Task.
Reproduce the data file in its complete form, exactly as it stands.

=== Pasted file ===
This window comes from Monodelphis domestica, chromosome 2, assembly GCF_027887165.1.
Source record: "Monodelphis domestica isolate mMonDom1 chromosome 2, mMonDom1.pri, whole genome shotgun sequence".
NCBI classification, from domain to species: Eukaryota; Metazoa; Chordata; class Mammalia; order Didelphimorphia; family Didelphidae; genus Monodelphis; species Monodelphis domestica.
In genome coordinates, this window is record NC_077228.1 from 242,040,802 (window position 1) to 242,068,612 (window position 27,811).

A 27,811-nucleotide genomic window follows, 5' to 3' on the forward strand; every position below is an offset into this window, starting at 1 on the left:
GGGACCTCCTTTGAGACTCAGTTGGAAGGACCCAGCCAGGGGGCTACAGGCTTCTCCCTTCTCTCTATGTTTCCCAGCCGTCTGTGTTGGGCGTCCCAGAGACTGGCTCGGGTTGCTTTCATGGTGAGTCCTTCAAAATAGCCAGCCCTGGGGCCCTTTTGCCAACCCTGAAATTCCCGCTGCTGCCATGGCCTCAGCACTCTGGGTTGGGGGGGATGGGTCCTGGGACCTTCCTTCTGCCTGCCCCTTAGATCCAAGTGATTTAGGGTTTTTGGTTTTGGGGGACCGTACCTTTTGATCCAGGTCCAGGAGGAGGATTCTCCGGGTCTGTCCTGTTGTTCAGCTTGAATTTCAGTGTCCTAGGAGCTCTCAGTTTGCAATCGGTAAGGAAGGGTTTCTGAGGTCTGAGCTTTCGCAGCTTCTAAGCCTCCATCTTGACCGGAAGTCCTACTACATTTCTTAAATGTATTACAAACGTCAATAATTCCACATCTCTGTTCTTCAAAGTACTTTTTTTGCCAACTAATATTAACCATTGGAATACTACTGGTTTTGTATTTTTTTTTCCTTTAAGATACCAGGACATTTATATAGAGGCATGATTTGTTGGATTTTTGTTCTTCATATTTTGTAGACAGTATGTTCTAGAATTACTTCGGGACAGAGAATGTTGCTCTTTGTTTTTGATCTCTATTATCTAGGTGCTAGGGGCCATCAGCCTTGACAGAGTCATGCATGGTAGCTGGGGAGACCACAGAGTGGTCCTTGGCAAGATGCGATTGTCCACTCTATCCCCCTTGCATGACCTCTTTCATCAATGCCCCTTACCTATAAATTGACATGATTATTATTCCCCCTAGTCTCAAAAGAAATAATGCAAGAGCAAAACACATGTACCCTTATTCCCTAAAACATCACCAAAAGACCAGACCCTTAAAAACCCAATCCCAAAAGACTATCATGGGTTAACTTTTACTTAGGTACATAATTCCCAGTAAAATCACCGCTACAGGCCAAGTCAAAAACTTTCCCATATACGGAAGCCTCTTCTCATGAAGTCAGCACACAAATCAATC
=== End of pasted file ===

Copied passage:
This window comes from Monodelphis domestica, chromosome 2, assembly GCF_027887165.1.
Source record: "Monodelphis domestica isolate mMonDom1 chromosome 2, mMonDom1.pri, whole genome shotgun sequence".
NCBI classification, from domain to species: Eukaryota; Metazoa; Chordata; class Mammalia; order Didelphimorphia; family Didelphidae; genus Monodelphis; species Monodelphis domestica.
In genome coordinates, this window is record NC_077228.1 from 242,040,802 (window position 1) to 242,068,612 (window position 27,811).

A 27,811-nucleotide genomic window follows, 5' to 3' on the forward strand; every position below is an offset into this window, starting at 1 on the left:
GGGACCTCCTTTGAGACTCAGTTGGAAGGACCCAGCCAGGGGGCTACAGGCTTCTCCCTTCTCTCTATGTTTCCCAGCCGTCTGTGTTGGGCGTCCCAGAGACTGGCTCGGGTTGCTTTCATGGTGAGTCCTTCAAAATAGCCAGCCCTGGGGCCCTTTTGCCAACCCTGAAATTCCCGCTGCTGCCATGGCCTCAGCACTCTGGGTTGGGGGGGATGGGTCCTGGGACCTTCCTTCTGCCTGCCCCTTAGATCCAAGTGATTTAGGGTTTTTGGTTTTGGGGGACCGTACCTTTTGATCCAGGTCCAGGAGGAGGATTCTCCGGGTCTGTCCTGTTGTTCAGCTTGAATTTCAGTGTCCTAGGAGCTCTCAGTTTGCAATCGGTAAGGAAGGGTTTCTGAGGTCTGAGCTTTCGCAGCTTCTAAGCCTCCATCTTGACCGGAAGTCCTACTACATTTCTTAAATGTATTACAAACGTCAATAATTCCACATCTCTGTTCTTCAAAGTACTTTTTTTGCCAACTAATATTAACCATTGGAATACTACTGGTTTTGTATTTTTTTTTCCTTTAAGATACCAGGACATTTATATAGAGGCATGATTTGTTGGATTTTTGTTCTTCATATTTTGTAGACAGTATGTTCTAGAATTACTTCGGGACAGAGAATGTTGCTCTTTGTTTTTGATCTCTATTATCTAGGTGCTAGGGGCCATCAGCCTTGACAGAGTCATGCATGGTAGCTGGGGAGACCACAGAGTGGTCCTTGGCAAGATGCGATTGTCCACTCTATCCCCCTTGCATGACCTCTTTCATCAATGCCCCTTACCTATAAATTGACATGATTATTATTCCCCCTAGTCTCAAAAGAAATAATGCAAGAGCAAAACACATGTACCCTTATTCCCTAAAACATCACCAAAAGACCAGACCCTTAAAAACCCAATCCCAAAAGACTATCATGGGTTAACTTTTACTTAGGTACATAATTCCCAGTAAAATCACCGCTACAGGCCAAGTCAAAAACTTTCCCATATACGGAAGCCTCTTCTCATGAAGTCAGCACACAAATCAATC